By Amber Corrin
Dozens of universities are on the receiving end of $227 million over five years in research funding from the Defense Department and will use the money to bankroll exploration of high-tech capabilities, including for sensors and unmanned aerial vehicles.
The Multidisciplinary University Research Initiative (MURI) is responsible for the funding, which is the result of a highly competitive contest held by the Army Research Office, the Office of Naval Research and the Air Force Office of Scientific Research. Based on the proposals selected in the fiscal 2010 competition, a total of 67 academic institutions are expected to participate in the 32 research efforts, according to a DOD release.
One of the projects, called “Provably Stable Vision-Based Control of High-Speed Flight through Forests and Urban Environments,” will conduct research in advanced UAV sensing and control. The project is for small UAVs that will be modeled after birds, said Russ Tedrake, associate professor of electrical engineering and computer science at the Massachusetts Institute of Technology, the lead institution for the UAV flight project.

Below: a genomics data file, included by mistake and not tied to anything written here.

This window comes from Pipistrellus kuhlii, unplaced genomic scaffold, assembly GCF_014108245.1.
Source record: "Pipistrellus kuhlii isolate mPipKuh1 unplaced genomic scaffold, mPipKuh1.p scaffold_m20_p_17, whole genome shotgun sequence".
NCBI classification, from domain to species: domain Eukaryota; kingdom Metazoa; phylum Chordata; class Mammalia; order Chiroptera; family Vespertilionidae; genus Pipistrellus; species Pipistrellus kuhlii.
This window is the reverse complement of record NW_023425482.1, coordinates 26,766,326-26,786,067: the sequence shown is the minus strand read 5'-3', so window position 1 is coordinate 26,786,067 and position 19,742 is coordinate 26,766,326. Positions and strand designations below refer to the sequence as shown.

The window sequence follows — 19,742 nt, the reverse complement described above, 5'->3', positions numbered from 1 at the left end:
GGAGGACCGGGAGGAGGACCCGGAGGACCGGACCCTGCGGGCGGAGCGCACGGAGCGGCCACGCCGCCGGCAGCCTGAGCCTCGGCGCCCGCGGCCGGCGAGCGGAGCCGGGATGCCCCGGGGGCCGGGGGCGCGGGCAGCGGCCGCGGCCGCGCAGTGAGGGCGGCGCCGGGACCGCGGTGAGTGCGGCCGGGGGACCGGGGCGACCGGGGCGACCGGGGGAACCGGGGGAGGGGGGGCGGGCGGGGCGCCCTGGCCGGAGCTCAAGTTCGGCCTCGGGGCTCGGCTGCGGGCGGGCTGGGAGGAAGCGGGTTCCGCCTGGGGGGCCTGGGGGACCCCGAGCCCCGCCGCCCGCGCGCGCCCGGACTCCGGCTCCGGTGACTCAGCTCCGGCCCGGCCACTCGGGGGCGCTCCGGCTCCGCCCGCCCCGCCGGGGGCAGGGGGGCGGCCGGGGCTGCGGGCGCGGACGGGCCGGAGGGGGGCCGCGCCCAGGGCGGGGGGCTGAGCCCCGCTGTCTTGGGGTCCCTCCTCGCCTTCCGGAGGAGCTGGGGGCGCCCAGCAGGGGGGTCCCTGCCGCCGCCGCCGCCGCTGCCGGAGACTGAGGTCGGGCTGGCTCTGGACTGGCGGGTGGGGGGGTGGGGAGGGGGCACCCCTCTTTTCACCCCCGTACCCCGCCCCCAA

“Everything changes when you’re suddenly the size of a bird and flying through an open environment," Tedrake said. "Your perception changes and wind matters a lot, so you have to determine how to control flight.”
"We need to understand the capabilities to train the computers and vision systems," he added.
To do so, part of his team’s research will involve using real birds with cameras attached to track their flight and get an idea of real trajectories as the birds fly through synthetic forests and urban environments, Tedrake said.
Onboard cameras and sensors would measure aspects of the environment such as wind flow, a key element of developing advanced UAVs that can be as small as a bird. “A wind gust that would be a minor nuisance to a fighter jet could be comparable to the flight speed of a bird or small UAV,” Tedrake said.
Eventually, the research could be used to develop small UAVs that have onboard processing and decision-making capabilities. For something that small in environments such as forests or cities, “even a line-of-sight link would be too slow,” he said.
The DOD funding is a catalyst for research that breaks away from what’s currently being done. “There are two faces to the UAV word: the conventional tried-and-true aircraft control technology and the next-generation UAVs in the research world. And we’re just beginning to dream up new UAV capabilities,” Tedrake said, adding that research will get under way this fall.
The funding also will go toward other sensor-based projects that could be the future of military technology, including one led by the University of Washington called “Remote Sensing and Data-Assimilative Modeling in the Littorals,” which will explore advanced sensing technologies for naval vessels.
A full listing of the MURI projects and the universities working on them can be found here.